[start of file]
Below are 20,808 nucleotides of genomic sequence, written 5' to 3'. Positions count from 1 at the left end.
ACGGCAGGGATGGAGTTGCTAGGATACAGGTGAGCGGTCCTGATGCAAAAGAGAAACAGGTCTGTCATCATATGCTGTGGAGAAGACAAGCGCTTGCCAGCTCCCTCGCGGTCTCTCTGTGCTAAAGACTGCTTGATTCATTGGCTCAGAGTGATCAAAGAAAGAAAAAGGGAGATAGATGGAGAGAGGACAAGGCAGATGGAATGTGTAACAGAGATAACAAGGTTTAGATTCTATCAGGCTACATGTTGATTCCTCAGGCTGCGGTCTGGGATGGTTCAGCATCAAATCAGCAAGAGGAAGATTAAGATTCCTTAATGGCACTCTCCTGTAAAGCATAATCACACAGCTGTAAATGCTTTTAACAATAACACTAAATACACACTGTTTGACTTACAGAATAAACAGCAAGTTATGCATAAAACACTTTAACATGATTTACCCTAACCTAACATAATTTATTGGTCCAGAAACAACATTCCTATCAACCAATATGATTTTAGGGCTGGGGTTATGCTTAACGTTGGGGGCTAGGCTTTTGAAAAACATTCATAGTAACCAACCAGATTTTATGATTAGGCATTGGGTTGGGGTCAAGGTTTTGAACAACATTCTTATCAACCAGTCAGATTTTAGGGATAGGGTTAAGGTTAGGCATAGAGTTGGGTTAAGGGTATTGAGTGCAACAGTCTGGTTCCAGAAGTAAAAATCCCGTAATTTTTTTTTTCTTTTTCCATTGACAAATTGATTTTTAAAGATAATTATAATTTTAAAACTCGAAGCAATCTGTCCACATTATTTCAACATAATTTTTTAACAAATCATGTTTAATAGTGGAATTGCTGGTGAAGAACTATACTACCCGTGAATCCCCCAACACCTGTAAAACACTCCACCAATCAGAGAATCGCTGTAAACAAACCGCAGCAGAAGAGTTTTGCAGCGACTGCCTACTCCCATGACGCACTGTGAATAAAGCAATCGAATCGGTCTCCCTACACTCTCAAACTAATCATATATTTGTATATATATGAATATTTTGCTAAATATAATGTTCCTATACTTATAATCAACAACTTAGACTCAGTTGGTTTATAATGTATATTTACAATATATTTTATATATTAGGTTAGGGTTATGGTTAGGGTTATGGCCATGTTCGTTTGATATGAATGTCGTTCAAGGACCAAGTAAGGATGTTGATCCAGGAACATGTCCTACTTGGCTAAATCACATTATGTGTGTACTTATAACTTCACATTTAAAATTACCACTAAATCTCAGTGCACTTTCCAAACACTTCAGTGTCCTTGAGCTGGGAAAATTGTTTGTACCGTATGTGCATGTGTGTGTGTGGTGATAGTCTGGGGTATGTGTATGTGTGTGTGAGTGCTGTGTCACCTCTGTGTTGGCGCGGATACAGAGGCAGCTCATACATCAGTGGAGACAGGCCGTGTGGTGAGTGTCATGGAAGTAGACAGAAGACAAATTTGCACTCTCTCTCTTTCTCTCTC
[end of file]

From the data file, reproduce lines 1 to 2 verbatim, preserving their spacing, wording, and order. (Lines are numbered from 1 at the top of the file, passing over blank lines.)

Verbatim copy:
Below are 20,808 nucleotides of genomic sequence, written 5' to 3'. Positions count from 1 at the left end.
ACGGCAGGGATGGAGTTGCTAGGATACAGGTGAGCGGTCCTGATGCAAAAGAGAAACAGGTCTGTCATCATATGCTGTGGAGAAGACAAGCGCTTGCCAGCTCCCTCGCGGTCTCTCTGTGCTAAAGACTGCTTGATTCATTGGCTCAGAGTGATCAAAGAAAGAAAAAGGGAGATAGATGGAGAGAGGACAAGGCAGATGGAATGTGTAACAGAGATAACAAGGTTTAGATTCTATCAGGCTACATGTTGATTCCTCAGGCTGCGGTCTGGGATGGTTCAGCATCAAATCAGCAAGAGGAAGATTAAGATTCCTTAATGGCACTCTCCTGTAAAGCATAATCACACAGCTGTAAATGCTTTTAACAATAACACTAAATACACACTGTTTGACTTACAGAATAAACAGCAAGTTATGCATAAAACACTTTAACATGATTTACCCTAACCTAACATAATTTATTGGTCCAGAAACAACATTCCTATCAACCAATATGATTTTAGGGCTGGGGTTATGCTTAACGTTGGGGGCTAGGCTTTTGAAAAACATTCATAGTAACCAACCAGATTTTATGATTAGGCATTGGGTTGGGGTCAAGGTTTTGAACAACATTCTTATCAACCAGTCAGATTTTAGGGATAGGGTTAAGGTTAGGCATAGAGTTGGGTTAAGGGTATTGAGTGCAACAGTCTGGTTCCAGAAGTAAAAATCCCGTAATTTTTTTTTTCTTTTTCCATTGACAAATTGATTTTTAAAGATAATTATAATTTTAAAACTCGAAGCAATCTGTCCACATTATTTCAACATAATTTTTTAACAAATCATGTTTAATAGTGGAATTGCTGGTGAAGAACTATACTACCCGTGAATCCCCCAACACCTGTAAAACACTCCACCAATCAGAGAATCGCTGTAAACAAACCGCAGCAGAAGAGTTTTGCAGCGACTGCCTACTCCCATGACGCACTGTGAATAAAGCAATCGAATCGGTCTCCCTACACTCTCAAACTAATCATATATTTGTATATATATGAATATTTTGCTAAATATAATGTTCCTATACTTATAATCAACAACTTAGACTCAGTTGGTTTATAATGTATATTTACAATATATTTTATATATTAGGTTAGGGTTATGGTTAGGGTTATGGCCATGTTCGTTTGATATGAATGTCGTTCAAGGACCAAGTAAGGATGTTGATCCAGGAACATGTCCTACTTGGCTAAATCACATTATGTGTGTACTTATAACTTCACATTTAAAATTACCACTAAATCTCAGTGCACTTTCCAAACACTTCAGTGTCCTTGAGCTGGGAAAATTGTTTGTACCGTATGTGCATGTGTGTGTGTGGTGATAGTCTGGGGTATGTGTATGTGTGTGTGAGTGCTGTGTCACCTCTGTGTTGGCGCGGATACAGAGGCAGCTCATACATCAGTGGAGACAGGCCGTGTGGTGAGTGTCATGGAAGTAGACAGAAGACAAATTTGCACTCTCTCTCTTTCTCTCTC